Date of Graduation


Document Type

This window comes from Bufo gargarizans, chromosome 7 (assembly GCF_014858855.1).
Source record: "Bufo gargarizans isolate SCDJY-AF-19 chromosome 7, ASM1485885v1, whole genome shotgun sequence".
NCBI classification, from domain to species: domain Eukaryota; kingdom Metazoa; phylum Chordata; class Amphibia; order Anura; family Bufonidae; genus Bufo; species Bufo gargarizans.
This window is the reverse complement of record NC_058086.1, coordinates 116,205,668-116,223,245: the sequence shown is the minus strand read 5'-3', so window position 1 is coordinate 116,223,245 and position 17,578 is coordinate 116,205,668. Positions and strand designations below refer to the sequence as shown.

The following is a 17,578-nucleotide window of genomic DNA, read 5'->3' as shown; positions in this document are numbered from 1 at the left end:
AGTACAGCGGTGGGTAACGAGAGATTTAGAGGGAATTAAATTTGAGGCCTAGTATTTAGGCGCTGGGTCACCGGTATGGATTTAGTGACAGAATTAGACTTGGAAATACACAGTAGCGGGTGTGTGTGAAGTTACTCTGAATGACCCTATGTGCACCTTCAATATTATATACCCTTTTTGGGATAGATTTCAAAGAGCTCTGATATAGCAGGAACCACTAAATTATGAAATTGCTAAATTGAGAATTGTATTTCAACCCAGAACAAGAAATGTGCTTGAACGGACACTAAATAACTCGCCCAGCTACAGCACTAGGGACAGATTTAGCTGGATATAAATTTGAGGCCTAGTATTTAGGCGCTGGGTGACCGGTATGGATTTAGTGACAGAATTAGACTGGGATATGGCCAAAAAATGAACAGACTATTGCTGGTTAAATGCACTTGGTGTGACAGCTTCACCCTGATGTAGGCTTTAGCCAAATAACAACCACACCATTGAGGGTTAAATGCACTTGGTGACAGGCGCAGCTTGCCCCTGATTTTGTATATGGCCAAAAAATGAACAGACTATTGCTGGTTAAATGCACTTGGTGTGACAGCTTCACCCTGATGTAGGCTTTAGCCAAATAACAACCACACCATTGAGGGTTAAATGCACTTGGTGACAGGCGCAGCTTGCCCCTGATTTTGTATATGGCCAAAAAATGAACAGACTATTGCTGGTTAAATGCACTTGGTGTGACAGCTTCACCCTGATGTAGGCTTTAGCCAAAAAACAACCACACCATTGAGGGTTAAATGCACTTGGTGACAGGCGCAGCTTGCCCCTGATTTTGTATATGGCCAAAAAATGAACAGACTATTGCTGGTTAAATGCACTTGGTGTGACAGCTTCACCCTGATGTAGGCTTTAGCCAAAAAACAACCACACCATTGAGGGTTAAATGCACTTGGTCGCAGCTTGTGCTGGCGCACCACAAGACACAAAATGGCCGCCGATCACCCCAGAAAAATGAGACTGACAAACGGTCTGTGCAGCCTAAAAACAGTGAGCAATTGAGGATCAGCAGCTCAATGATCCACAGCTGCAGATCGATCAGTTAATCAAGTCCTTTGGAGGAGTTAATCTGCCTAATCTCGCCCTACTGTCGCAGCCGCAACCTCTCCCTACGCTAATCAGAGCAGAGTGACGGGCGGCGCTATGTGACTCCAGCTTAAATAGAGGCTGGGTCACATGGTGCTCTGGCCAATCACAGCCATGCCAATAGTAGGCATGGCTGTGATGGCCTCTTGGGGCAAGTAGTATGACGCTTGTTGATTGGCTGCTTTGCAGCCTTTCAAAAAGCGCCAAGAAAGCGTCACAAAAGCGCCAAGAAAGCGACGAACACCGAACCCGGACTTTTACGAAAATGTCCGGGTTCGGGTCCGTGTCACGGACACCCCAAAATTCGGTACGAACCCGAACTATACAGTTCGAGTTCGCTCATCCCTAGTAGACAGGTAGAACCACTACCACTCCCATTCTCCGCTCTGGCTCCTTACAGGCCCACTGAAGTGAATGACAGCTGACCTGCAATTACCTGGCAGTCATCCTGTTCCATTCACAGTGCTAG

Shallow seismic investigations were conducted at two sites in the Central Appalachian foreland area of West Virginia. Various seismic sources (EWG, primacord, shotgun, and sledge hammer) were used and compared. At one site, data were collected to investigate the effect of longwall mining on the overburden seismic properties. Expanded spread and common offset (CO) data were collected over active panels at different stages of mining. At a second site, EWG is evaluated using common midpoint (CMP) and CO sorting. The emplacement of longwall panels produced various seismically observable effects. Velocity reduction (VR) and signal absorption (SA) zones appear over both shallow ({dollar}\\sim{dollar}120 feet) and deeper ({dollar}\\sim{dollar}650 feet) mine sites. VR zones are produced in the cover in unmined areas in advance of the panel face. The dynamic SA zone was not observed during mining. The dynamic angle defined by VR envelope appears to correlate with dewatering of ground water in advance of the panel face. The results indicate that seismic event appearance and continuity in CO can be used to indicate the presence of voids, abnormally fractured areas, and stratigraphic variability in the mine overburden. Mining induced seismic velocity reductions are observed in different intervals of the overburden. The mining induced first arrival delays and reflection arrival times from strata immediately over the mined seam do not correlate directly with subsidence measurement at the surface. However, reflection arrival time delays from a strong unit located at a neutral position within the cover do correlate with the measurement. Delay time variation measured in strata immediately above the panel correlates with the roof caving geometry studies by the mining engineers. Shallow EWG seismic application is also evaluated in this study. EWG provided reflections from reflectors several thousand feet deep. It was used to make comparisons between CO and CMP data acquisition procedures. The comparisons indicate that CO data provide more accurate subsurface information than the traditional CMP. Synthetic seismogram indicates that seismic wavelet is significantly non-stationary. The predicted seismic response matches the CO data better than the CMP data.